Fernandez paying attention to business side

Star right-hander says trade rumors don't bother him

Fernandez paying attention to business side

MIAMI -- Maybe the business side of baseball is getting to Marlins star Jose Fernandez.

The fun-loving, highly quotable version of Fernandez, who broke into the Majors at age 20 and won the National League Rookie of the Year award, has been replaced -- at least publicly -- by a 23-year-old veteran pitcher who measures his words carefully.

After news broke over the past several days that the Marlins were engaged in trade talks for Fernandez, the pitching star made an appearance on Saturday at a baseball camp for kids.

Did the rumors bother him?

"Not at all," he said as he held court at the AARP Jose Fernandez Parent & Child Baseball Pro Camp at Miami's Hank Kline Boys & Girls Club. "I didn't pay attention to it. I've got to get ready to pitch. That's the only thing I can control."

Fernandez did seem bothered, however, that the Marlins have done little to improve the team so far this offseason.

Within their own division, the Marlins will have to contend with the Mets, who won the National League pennant this year and just added Neil Walker at second base and Asdrubal Cabrera at shortstop to upgrade an already strong roster.

Miami must also compete with the Nationals, who underachieved last season but still have tremendous talent, starting with reigning NL Most Valuable Player Bryce Harper.

Outside the division, Fernandez has surely noted that other NL teams have made major splashes this offseason, including the Cubs, D-backs and Giants.

Does Fernandez believe the Marlins can compete?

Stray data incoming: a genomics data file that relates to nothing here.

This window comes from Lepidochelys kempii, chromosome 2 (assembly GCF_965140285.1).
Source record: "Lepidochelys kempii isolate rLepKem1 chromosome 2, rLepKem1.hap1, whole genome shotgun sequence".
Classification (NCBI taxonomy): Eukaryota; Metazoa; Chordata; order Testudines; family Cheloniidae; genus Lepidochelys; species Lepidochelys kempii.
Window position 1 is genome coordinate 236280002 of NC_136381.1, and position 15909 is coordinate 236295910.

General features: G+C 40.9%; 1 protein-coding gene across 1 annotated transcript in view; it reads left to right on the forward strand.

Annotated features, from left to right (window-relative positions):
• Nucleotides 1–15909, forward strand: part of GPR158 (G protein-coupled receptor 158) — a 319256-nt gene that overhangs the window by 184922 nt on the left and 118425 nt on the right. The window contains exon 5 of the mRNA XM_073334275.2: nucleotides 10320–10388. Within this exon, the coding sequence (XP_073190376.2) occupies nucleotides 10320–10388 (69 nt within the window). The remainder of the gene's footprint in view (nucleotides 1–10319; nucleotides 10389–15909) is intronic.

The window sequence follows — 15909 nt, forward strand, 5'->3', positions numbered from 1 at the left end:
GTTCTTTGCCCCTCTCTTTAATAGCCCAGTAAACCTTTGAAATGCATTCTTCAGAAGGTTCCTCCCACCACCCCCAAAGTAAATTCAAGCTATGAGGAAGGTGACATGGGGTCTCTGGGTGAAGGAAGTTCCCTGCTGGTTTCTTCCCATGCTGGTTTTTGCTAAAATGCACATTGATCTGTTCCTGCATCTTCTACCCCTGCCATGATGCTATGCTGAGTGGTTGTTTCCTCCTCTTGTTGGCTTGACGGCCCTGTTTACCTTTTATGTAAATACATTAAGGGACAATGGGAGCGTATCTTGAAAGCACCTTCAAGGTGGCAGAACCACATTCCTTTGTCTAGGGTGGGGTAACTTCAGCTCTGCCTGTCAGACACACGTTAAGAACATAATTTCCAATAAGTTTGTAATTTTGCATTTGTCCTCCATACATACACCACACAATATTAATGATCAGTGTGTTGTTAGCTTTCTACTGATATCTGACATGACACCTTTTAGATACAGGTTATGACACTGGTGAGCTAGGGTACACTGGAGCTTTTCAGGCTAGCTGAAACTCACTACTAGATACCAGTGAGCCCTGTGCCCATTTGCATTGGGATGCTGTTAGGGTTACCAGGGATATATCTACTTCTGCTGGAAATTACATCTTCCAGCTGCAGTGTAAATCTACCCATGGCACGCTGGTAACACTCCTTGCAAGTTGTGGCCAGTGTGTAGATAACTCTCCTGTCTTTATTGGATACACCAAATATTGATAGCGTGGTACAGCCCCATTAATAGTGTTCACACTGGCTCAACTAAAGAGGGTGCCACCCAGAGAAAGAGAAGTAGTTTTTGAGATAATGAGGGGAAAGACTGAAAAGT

"I can't comment on that," Fernandez said.

Fernandez, whose agent is Scott Boras, was then asked if he wanted to stay in Miami.

"I've got no comment on that," said Fernandez, who is set to become a free agent in 2019 and has reportedly rejected offers from the Marlins to sign a long-term extension. "I'm not allowed to comment on it."

Boras' clients have a lengthy track record of preferring to let their contracts expire so that they can become free agents and entertain offers from any team that has an interest.

The Marlins, who had the third-lowest payroll in the Majors in 2015 at $62.3 million as per Spotrac, have said they are not shopping Fernandez. But given the likelihood that they will lose him in a couple of years, they at least are listening to offers.

Contract talks aside, Fernandez was a bit more verbose on the Marlins hiring Don Mattingly as manager and Barry Bonds as the hitting coach.

"It's incredible," Fernandez said of the Bonds hire. "It's an honor. I want to ask him how to get batters out. I think it will be a beautiful experience for the team."

As for Mattingly, Fernandez said he has spoken to the new boss a few times over the phone and is excited to meet him in person.

"I like it," Fernandez said. "I think [Mattingly] is going to be great for us."

Fernandez missed most of the 2014 season after having Tommy John surgery, but he came back on July 2 and finished 6-1 with a 2.92 ERA.

In three seasons in the Majors, he has pitched 171 2/3 innings in 2013, 51 2/3 innings ('14) and 64 2/3 innings ('15).

How much Fernandez will pitch in 2016 is in question, especially given that this will be his first full season after surgery.

In addition, there was a significant controversy last season regarding another Boras client, Matt Harvey of the Mets, as to how many innings he should throw as he came back from the same injury.

"I would lie to you if I would tell you something exactly, and I don't want to do that," Fernandez said when asked about any possible innings limits. "I'm pretty sure I'm going to go every five days. [But] I've still got to talk to the doctor."

Walter Villa is a contributor to MLB.com. This story was not subject to the approval of Major League Baseball or its clubs.